1. Women did not earn the right to vote in the U.S. less than one century ago. Why did U.S. lawmakers initially only allow white landowning American men to vote?
2. Why did American men (and some women) oppose allowing women to exercise their right to vote in local, state, and federal elections?
3. Watch the dramatic reenactment of the force feeding of Alice Paul in the feature film, Iron Jawed Angels. Why do you think the force feeding of Paul, and the treatment of the imprisoned suffragists in general, generated support for the suffragists? Support your opinion with observations from the film.
Leaders in the previous system were wary about parties' ability to corrupt and destabilize the fledgling country. The substantial increase of voting rights for white men was at the heart of the new legitimacy of parties and their straightforward embrace of democracy. Most states preserved some property requirements after the Revolution, preventing poor people from voting. Citizens, according to republican logic, require a financial stake in society in order to be trusted to vote properly. If a voter lacked economic independence, those who controlled his livelihood appeared to be able to easily affect his vote. The democratization of American politics, which included nearly universal suffrage for white men, exacerbated discrimination based on race and gender. The concept of total democracy was still too radical to be fully implemented.
Anti-suffrage sentiments reigned among men and women during the early twentieth century, which may seem unexpected today. Anti-suffragists did not form their own organization until 1911, although suffragists had one since 1869. Suffrage opponents banded together before forming an organized organization. Political cartoons mocking suffragists were created by artists. From the pulpit, religious leaders condemned women's political engagement. Women who participated in public life were vilified in articles. Even in the absence of a coordinating body, anti-suffrage sentiment remained strong. Opponents of women's suffrage began to organize locally in the 1860s. Leading suffrage proponents called Massachusetts home, yet it was also one of the first states to have an organized anti-suffrage movement. Most women, anti-suffragists claimed, did not want to vote. They claimed that because they had to care for their homes and children, women did not have time to vote or keep up with politics. Some felt that women lacked the knowledge or mental capability to provide meaningful political advice. Others claimed that adding women's votes would just double the electorate, and that voting would become more expensive without providing any new value.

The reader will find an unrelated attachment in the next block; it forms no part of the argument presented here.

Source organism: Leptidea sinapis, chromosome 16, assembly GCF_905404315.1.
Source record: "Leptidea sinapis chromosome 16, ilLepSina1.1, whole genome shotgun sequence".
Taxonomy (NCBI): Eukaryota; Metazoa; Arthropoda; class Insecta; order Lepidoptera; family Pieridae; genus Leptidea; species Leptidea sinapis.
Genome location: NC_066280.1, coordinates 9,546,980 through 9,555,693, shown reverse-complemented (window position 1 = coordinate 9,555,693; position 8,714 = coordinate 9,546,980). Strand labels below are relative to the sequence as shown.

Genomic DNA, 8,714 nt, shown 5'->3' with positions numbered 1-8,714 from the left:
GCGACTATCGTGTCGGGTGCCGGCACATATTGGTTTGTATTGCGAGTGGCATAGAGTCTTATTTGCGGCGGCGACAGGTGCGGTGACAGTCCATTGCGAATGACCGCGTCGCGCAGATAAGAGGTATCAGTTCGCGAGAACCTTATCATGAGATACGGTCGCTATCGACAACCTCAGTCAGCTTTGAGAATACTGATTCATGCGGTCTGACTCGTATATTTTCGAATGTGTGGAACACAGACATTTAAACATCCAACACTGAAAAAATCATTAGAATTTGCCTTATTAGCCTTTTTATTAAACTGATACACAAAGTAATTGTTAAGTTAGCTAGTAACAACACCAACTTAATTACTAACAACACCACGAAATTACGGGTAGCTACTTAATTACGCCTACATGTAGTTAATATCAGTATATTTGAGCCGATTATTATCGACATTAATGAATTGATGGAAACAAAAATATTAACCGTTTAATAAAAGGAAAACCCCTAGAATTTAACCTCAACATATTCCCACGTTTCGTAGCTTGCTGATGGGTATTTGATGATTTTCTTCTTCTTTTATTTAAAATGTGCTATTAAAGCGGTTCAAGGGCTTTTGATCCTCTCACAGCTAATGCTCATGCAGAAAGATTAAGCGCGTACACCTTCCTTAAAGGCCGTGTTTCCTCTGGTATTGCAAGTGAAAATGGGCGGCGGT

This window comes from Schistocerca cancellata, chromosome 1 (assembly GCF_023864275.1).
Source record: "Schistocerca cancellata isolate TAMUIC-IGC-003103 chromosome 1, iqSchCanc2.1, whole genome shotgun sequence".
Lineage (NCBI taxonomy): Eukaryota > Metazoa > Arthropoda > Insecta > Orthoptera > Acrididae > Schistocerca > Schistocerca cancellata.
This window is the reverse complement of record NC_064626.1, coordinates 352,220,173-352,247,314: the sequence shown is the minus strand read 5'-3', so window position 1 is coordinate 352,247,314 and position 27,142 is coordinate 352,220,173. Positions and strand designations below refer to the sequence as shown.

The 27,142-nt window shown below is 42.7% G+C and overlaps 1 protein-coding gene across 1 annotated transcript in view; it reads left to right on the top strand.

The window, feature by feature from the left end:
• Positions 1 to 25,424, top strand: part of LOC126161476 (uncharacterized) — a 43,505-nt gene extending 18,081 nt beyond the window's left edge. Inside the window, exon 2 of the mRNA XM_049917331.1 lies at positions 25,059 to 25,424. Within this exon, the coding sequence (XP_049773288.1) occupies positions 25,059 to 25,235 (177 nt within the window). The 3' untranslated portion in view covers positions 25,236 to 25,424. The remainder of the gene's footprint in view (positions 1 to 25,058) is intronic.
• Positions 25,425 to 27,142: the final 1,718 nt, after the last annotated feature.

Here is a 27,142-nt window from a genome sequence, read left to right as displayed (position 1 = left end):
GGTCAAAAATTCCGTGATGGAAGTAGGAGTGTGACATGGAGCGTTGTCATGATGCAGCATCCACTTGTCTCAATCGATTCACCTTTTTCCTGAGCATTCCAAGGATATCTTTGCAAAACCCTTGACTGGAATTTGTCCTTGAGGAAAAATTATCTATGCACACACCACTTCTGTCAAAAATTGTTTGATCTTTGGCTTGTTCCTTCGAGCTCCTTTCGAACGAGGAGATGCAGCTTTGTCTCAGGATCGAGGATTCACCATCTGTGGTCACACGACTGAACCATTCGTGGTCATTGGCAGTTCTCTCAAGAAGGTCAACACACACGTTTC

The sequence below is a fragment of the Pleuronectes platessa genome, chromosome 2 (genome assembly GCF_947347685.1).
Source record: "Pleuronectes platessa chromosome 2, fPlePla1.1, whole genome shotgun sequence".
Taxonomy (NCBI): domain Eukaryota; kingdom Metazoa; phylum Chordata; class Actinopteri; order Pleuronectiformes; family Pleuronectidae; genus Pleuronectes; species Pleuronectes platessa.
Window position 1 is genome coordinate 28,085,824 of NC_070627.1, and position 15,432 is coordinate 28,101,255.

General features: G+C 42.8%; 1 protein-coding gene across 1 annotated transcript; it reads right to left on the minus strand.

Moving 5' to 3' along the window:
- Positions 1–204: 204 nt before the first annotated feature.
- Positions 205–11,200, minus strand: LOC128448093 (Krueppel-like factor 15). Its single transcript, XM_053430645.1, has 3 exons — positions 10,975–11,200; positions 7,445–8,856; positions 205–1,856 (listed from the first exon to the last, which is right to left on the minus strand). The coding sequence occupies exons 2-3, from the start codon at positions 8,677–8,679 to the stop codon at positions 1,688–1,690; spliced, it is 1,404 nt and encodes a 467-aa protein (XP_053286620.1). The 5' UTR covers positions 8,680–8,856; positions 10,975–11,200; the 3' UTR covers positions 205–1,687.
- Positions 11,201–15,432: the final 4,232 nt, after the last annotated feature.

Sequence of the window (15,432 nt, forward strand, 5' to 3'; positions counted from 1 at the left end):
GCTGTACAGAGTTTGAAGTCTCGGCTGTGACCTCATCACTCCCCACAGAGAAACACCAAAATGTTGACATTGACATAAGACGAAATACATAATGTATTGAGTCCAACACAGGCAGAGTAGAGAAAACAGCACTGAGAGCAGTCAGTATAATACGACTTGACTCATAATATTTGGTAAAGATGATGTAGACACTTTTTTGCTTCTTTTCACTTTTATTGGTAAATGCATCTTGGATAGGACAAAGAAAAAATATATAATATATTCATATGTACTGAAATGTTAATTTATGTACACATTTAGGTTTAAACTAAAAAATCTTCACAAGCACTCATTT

Force feeding is considered a torturous approach because it is uncomfortable and risky. The jail doctor, for example, inserted a rubber tube into Paul's nostrils and pumped liquid food into his stomach with the help of two female attendants. From the video, more attention was attracted to woman suffrage as a result of Alice Paul's leadership in organizing rallies and undertaking hunger strikes, and support for it expanded. As more people learned about the dreadful conditions these inmates were forced to face, more people began to sympathize with her and her supporters. She was discharged as a result of this. Alice Paul's leadership was so efficient that every political party in the country had an equal suffrage plank in its program within a seven-year period.